James O’Brien is a writer for Pro Hockey Talk on NBC Sports. Drop him a line at phtblog@nbcsports.com or follow him on Twitter @cyclelikesedins.

Sharks will sink or swim based on goaltending

Getty Images
1 Comment

Each day in the month of August we’ll be examining a different NHL team — from looking back at last season to discussing a player under pressure to identifying X-factors to asking questions about the future. Today we look at the San Jose Sharks.

Sometimes, when you get a little time and separation from a narrative, you realize that maybe the thing people were obsessed about wasn’t really a big deal.

Well, Martin Jones‘ 2018-19 season doesn’t exactly age like fine wine. The output is far more vinegar.

With Aaron Dell not faring well either, and the Sharks losing a key piece like Joe Pavelski during the offseason, the Sharks’ goaltending is an X-factor for 2019-20. Simply put, as talented as this team is, they might not be able to lug a dismal duo of goalies in the same way once again.

Because, all things considered, it’s surprising that the Sharks got as far as the 2019 Western Conference Final with that goalie duo.

[MORE: 2018-19 Review | Under Pressure | Three questions]

Jones suffered through his first season below a 90 save percentage, managing a terrible .896 mark through 64 regular-season games. The 29-year-old had his moments during the playoffs; unfortunately, most of those moments were bad, as his save percentage barely climbed (.898) over 20 turbulent postseason contests.

The Sharks didn’t get much relief when they brought in their relief pitcher, either. Dell managed worse numbers during the regular season (.886) and playoffs (.861), making you wonder how barren the Sharks’ goalie prospect pipeline could be. After all, it must have been frightening to imagine it getting much worse than those two.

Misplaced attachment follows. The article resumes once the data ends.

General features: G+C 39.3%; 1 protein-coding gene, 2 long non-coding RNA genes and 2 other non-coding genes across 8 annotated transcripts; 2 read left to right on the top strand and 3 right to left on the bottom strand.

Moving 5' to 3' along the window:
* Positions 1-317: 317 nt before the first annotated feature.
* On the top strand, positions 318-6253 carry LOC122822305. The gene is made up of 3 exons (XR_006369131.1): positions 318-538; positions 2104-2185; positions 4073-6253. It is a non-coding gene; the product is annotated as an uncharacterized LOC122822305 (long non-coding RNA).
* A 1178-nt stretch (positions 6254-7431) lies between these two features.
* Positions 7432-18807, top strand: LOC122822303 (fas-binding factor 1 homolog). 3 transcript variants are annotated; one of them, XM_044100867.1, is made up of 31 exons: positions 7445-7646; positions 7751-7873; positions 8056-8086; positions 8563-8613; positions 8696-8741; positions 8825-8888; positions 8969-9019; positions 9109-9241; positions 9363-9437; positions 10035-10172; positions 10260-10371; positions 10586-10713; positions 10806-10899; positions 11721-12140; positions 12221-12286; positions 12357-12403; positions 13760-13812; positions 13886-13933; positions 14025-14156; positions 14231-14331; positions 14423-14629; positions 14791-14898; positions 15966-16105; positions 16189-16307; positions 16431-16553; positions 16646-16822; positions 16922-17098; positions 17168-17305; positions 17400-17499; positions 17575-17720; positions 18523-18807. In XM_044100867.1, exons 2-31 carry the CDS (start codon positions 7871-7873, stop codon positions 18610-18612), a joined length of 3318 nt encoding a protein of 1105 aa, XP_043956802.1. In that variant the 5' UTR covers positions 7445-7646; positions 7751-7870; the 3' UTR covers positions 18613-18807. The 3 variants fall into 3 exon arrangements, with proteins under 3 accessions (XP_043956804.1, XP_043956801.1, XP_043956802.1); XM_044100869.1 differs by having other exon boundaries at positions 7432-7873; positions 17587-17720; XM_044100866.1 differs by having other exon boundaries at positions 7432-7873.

And, as much as people seem to strain to blame Erik Karlsson for any goalies’ woes, it’s pretty tough to pin this on the Sharks’ defense.

About the most generous thing you could say is that the Sharks were close to the middle of the pack when it came to giving up high-danger scoring chances. Otherwise, the Sharks were dominant by virtually all of Natural Stat Trick’s even-strength defensive metrics, allowing the fewest shots against and the fourth lowest scoring chances against, among other impressive numbers.

The Sharks managing to be so stingy while also being a dominant force on offense is a testament to the talent GM Doug Wilson assembled, but again, Pavelski’s departure stands as a reminder that there could be some growing pains, particularly at the start of 2019-20.

With that in mind, the Sharks would sure love to get a few more stops after dealing with the worst team save percentage of last season.

The bad news is that, frankly, Jones hasn’t really stood out (in a good way, at least) as a starting goalie for much of his career. Having $5.75 million per year through 2023-24 invested in Jones is downright alarming when you consider his unimpressive career .912 save percentage, even if you give him some kudos for strong playoff work before 2018-19.

It was easy to forget in the chaos of San Jose’s Game 7 rally against the Golden Knights, but Jones allowing soft goals like these often sank the Sharks as much as any opponent:

The better news is that last season was unusual for Jones.

Consider that, during his three previous seasons as the Sharks’ workhorse from 2015-16 through 2017-18, Jones went 102-68-16 with a far more palatable .915 save percentage. That merely tied Jones for 22nd place among goalies who played at least 50 games during that span, but it tied Jones with the likes of Carey Price and Henrik Lundqvist.

The Sharks had often been accustomed to better play from Dell, too, including a strong rookie year where Dell managed a .931 save percentage during 20 games in 2016-17.

It’s up to Jones and Dell to perform at a higher level in 2019-20, and for head coach Peter DeBoer to determine if there are any structural issues that need fixing.

As powerful as last year’s Sharks could be, next season’s version could have an even higher ceiling if they even get league-average goaltending, making Jones (and their goalies) a big X-factor.

MORE:
• ProHockeyTalk’s 2019 NHL free agency tracker
• Your 2019-20 NHL on NBC TV schedule

James O’Brien is a writer for Pro Hockey Talk on NBC Sports. Drop him a line at phtblog@nbcsports.com or follow him on Twitter @cyclelikesedins.